Have you ever wondered how your pencil got to your local office supplies shop? Opisina.com.ph gives a more in-depth look at how pencils are manufactured.
- Pencils are made of incense cedar, a type of wood that are flexible enough to shape but sturdy enough to withstand pressure under a person’s hands. The cedars are cut into the usual 5mm-thick slats (18 by 7cm) before they are brought into pencil factories.
- The slats are placed in machines which will cut several grooves into the middle of them. These grooves will hold the lead of the pencil.
- The grooves will be filled with glue which will serve as a type of padding to prevent the lead from breaking inside the pencil.
- After passing under the glue applicator, the slats will pass under a lead-laying wheel. The wheel, where the lead are attached and evenly spaced on its surface, will roll over the slats, loading the lead into the grooves. It’s basically the same process for every pencil there is— the only difference is the components of the lead inside (e.g. the lead of colored pencils are made of wax, clay, and dye and requires no baking).
- Another group of slats will be flipped over the slats with lead to cover them. These slats will end up in a kind of sandwich pile that will be compressed by another machine until the glue in them dries.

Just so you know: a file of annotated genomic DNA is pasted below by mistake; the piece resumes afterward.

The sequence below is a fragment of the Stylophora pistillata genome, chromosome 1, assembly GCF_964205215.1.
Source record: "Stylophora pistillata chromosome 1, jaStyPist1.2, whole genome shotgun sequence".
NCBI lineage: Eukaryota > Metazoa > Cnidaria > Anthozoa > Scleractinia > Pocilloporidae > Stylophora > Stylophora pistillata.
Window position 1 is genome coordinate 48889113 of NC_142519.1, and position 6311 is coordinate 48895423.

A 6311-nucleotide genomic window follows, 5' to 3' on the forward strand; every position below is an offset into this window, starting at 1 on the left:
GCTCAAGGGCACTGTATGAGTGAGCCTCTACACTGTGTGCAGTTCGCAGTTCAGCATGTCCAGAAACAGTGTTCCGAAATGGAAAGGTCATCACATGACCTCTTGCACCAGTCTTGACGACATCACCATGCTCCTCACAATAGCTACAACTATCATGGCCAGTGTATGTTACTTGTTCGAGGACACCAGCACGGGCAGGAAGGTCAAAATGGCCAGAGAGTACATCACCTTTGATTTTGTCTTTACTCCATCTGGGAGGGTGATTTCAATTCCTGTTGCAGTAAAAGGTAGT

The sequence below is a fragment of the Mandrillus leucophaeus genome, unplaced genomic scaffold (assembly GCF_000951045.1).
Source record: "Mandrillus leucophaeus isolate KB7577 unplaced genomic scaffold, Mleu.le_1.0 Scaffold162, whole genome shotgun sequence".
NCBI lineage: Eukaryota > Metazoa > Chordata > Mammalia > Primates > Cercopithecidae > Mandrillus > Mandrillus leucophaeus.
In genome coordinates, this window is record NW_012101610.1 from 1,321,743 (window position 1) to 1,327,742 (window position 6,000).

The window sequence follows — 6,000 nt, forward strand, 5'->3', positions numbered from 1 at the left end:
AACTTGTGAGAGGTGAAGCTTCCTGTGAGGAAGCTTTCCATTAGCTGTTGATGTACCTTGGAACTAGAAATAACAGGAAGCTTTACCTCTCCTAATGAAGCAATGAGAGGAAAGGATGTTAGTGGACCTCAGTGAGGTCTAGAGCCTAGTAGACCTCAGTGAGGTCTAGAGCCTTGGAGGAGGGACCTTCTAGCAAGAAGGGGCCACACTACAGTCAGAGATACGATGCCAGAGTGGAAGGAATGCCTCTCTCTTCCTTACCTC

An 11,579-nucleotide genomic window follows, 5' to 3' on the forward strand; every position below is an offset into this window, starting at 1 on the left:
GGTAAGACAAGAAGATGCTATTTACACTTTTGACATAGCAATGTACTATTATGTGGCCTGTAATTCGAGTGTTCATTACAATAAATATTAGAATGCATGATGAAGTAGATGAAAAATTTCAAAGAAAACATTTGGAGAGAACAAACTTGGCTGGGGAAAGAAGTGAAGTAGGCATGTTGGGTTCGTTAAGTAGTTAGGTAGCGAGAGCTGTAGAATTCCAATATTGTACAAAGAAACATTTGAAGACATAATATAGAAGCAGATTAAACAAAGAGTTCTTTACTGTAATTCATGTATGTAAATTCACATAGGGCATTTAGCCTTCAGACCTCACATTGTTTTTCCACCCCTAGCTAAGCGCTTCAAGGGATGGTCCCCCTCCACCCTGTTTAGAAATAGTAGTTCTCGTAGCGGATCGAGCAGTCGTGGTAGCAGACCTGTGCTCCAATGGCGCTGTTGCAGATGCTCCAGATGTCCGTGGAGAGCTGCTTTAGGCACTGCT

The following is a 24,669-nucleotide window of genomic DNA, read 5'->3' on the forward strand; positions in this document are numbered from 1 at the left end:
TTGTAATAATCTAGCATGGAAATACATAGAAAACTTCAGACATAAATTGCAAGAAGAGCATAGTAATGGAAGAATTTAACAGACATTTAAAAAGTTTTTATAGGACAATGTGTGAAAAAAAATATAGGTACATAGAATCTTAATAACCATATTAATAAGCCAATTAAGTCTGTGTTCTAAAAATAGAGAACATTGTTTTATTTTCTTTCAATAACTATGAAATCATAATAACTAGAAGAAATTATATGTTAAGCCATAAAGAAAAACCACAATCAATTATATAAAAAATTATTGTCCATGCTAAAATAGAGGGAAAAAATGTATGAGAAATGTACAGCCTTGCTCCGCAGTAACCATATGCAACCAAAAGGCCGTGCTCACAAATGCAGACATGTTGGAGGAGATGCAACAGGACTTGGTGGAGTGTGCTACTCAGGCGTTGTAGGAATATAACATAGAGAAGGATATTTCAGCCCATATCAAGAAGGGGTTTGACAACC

- Finally, the slats will pass into two types of cutting machine, which will separate the slats into pencils. The pencil will now be ready for quality checking.
- A factory worker will pick a pencil from the pile, sharpen it, place it (sharpened end up) under a machine that will apply pressure to it. A pencil should be able to hold at least 2 kg of force in order to pass the quality assurance test.
- The pencils will now be coated with several layers of lacquer until stamped with the company’s trademark. The pencil will then be placed into another machine for capping or for adding rubber ends on them.
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